A short story by Tony Blades
Clearing some of my drawers recently, I rummaged through a jumble of photos, documents and ephemera. Then I unearthed the small notebook I sought. Calling downstairs to my wife, “I’ve found it!”, I heard ” Good!”.
The title is written in black fountain pen ink, “Stanley Weaver. Chess Games.”. A cheap jotter filled with untidy schoolboy script, yet to me it’s an object to treasure. Let me explain…
After the war my mother’s sister had married a Polish man and settled in Kent. Sadly she died young and childless. Uncle Theo, who loved the Lakes and Snowdonia, moved to the Wirral.
One rainy Sunday in autumn 1967 my parents announced that they were going to visit uncle. Would I like to stay at home with my older brother or accompany them? I chose the second option. We arrived at his top floor flat in a Victorian house in Oxton. He greeted us warmly, gesturing towards three comfortable green armchairs. He was a tall man with short grey hair and metal spectacles. As conversation flowed I gazed around the room, noticing prints, photographs, pot plants, three bookshelves and a large wooden chess set on an inlaid board on a table next to the bay window.
Theo followed my eyes, saying, “Do you play, young Stanley?”
“I don’t know how to.”
“Well, I can teach you now…”
Half an hour later, he had patiently explained the simple rules of the world’s greatest board game. Turning to my parents, he suggested another visit a month ahead; they agreed. As we left, he said to me, “I don’t play much, as there is no Club near. I promise that the day you can defeat me, I will give you this chess set.”
So from that day, I practiced regularly against my brother and schoolfriends. Birkenhead Library provided many good quality books, and I absorbed several every fortnight; my favourite was “Leipzig Olympiad 1960” featuring some games of the 17 year old American genius Bobby Fischer.
Family visits to my uncle now always included one chess game. We never used a clock, but adhered to the “touch and move” rule. I had learned the correct method of writing down entire games (similar to musical notation). At first I lost every time, of course. But he urged me to discover my errors by later analysis with stronger players. “Chess is life…..learn from your mistakes!” he said often. I practiced as often as possible and joined the school Club. Gradually, I began to gain more understanding. I learned tactical themes and to see the logical flow of each person’s plan.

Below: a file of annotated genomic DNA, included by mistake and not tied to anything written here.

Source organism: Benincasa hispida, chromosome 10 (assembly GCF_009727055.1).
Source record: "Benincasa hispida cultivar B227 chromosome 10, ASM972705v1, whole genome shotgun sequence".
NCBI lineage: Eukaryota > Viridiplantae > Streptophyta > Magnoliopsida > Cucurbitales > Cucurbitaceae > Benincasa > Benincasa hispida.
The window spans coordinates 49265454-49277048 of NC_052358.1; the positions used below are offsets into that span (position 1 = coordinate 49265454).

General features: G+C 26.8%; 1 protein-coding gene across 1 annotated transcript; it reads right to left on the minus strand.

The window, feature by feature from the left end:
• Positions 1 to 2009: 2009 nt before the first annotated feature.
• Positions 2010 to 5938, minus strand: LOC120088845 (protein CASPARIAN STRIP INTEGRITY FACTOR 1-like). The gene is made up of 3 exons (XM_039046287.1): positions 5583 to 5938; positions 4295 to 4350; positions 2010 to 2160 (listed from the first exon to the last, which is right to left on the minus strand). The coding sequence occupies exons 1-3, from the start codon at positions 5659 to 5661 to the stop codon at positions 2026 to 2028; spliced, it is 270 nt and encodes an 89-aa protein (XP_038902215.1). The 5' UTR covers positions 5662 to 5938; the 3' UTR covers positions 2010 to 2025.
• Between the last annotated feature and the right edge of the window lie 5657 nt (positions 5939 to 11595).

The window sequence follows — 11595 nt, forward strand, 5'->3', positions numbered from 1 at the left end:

Looking at my scorebook, I see that in October 1968 I actually managed a draw with him, it ended in perpetual check. I recall that he smiled and praised my great progress.
I continued to study, mostly annotated grandmaster games. At Christmas, one of my gifts was a subscription to a British chess magazine. By Spring 1969, I had beaten some strong school players and felt more confident. I realized the importance of watching the opponent carefully, of striving to anticipate their moves and being aware of traps.
On 16th April 1969, we were again visiting. This time I had the White pieces. After 12 moves we had castled on opposite sides and both began to launch an attack against the enemy King; the ruthless clash of wooden armies in a silent battle. On move 33, I saw him frown after moving his Knight. I calculated some tactical sequences and visualized a plan which seemed to be highly favourable to me. But was I sure? My heart pounded as I rechecked my calculations. The idea was sound! It must lead to eventual victory! I reached out and played the move.
Uncle Theo scanned the board intensely. Twenty minutes later I had won a Bishop and one of my Rooks had invaded his half of the board. Suddenly, he turned over his King and shook my hand.
“Well played! You’ve won the game and the chess set. Denis and Jane, you can be proud of your son.”
My parents applauded me; I thanked him for all his help.
Now 59, almost a veteran player, I’ve competed in over forty tournaments and am a qualified coach. Yet I still derive the same level of enjoyment from this ancient game. Uncle Theo’s set is in the corner of my study, regularly used and with happy memories.
But I do reflect sometimes, was that 33rd move a genuine mistake, or an uncle’s kindness to his nephew?
This is a fictional short story; any resemblance to real people is coincidental. Tony Blades has asserted his right to be identified as the author of this work. ©Tony Blades 2014.
If you are interested in contacting the author, he will reply to emails: firstname.lastname@example.org